Stagonospora Curtisii help

jim lykos
Sun, 11 Dec 2011 21:15:12 PST
Hi Fred and all,

I have had a long term adversarial relationship with Stagonospora Curtisii, 
but have learnt to live with it within bounds.
Since I have around 300 hybrid Hippeastrum cultivars growing robustly in 
naturalised low native grasses, and below natural  sandstone ledges it 
depends on seasonal Spring conditions as to whether there is a small or 
major outbreak of  Stagonospora Curtisii.

This winter and the first two weeks of Spring were very dry and  there was 
no sign of Stagonospora. However it has now rained and showered constantly 
for the past 5  weeks - with the wettest period in Spring here in Sydney for 
the past 50 years, and Stagonospora has now infested around 60% of all the 
Hippeastrum cultivars. However in most flowering seasons the level of 
infestation is temporary.

My containment method is to remove and dispose of all infected leaves with 
the red staining and yellowing coloration of the leaves- and as soon as it 
stops raining long enough to apply a foliar spray of a Phosacid Systematic 
fungicide.  Its active constituent is 200g/litre Phosphorus acid present as 
Mono-D Potassium Phosphite.  It works wonders in containing the fungus and 
when applied during a growth period it gives plants and seedlings a growth 
spurt or counteract the diminishment of healthy leaf activity caused by the 
I continue spraying fortnightly if its not raining (no watering) - but if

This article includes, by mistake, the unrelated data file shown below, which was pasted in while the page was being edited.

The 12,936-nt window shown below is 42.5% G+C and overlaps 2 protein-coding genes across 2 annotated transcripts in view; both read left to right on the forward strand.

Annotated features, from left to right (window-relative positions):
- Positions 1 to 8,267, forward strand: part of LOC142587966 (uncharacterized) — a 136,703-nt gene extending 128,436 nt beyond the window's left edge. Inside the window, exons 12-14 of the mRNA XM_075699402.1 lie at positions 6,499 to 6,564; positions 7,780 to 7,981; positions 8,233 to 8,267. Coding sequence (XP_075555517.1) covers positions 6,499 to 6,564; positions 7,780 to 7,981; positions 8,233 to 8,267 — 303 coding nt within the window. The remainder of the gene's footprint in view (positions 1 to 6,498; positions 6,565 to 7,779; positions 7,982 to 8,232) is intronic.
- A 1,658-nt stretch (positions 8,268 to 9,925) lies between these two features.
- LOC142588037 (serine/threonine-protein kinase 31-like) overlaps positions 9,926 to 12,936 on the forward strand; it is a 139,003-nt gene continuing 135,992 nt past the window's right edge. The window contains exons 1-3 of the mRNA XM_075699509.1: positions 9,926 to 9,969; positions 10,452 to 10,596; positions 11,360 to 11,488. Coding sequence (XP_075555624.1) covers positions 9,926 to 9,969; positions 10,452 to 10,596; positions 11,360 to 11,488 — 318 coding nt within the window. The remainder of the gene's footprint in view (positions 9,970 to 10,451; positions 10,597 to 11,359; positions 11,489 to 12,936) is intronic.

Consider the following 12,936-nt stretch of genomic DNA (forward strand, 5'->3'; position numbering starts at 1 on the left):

there are further periods of rainfall I wait again until rainfall eases 
before another spray  of the fungicide.  The only other task is to pray for 
the rain to ease.


----- Original Message ----- 
From: "Fred Biasella" <>
To: "Pacific Bulb Society" <>
Sent: Monday, December 12, 2011 4:21 AM
Subject: [pbs] Stagonospora Curtisii help

> Hello Folks,
> I have a pot of Hippeastrum Reticulatum var. Striatifolium that is showing
> signs of the dreaded red blotch on the their bulbs. All the literature 
> I've
> read says that a systemic fungicide should be applied to the leaves for
> treatment. The only problem is that they're entering their dormant period
> and have stared shedding their leaves. Can anyone suggest a course of
> action? I really enjoy theses little beauties and I don't want to lose 
> them,
> nor do I want to endanger my countless other amaryllids!!!
> Warm Regards and Thanks,
> Fred Biasella
> Cambridge (Boston) MA
> _______________________________________________
> pbs mailing list

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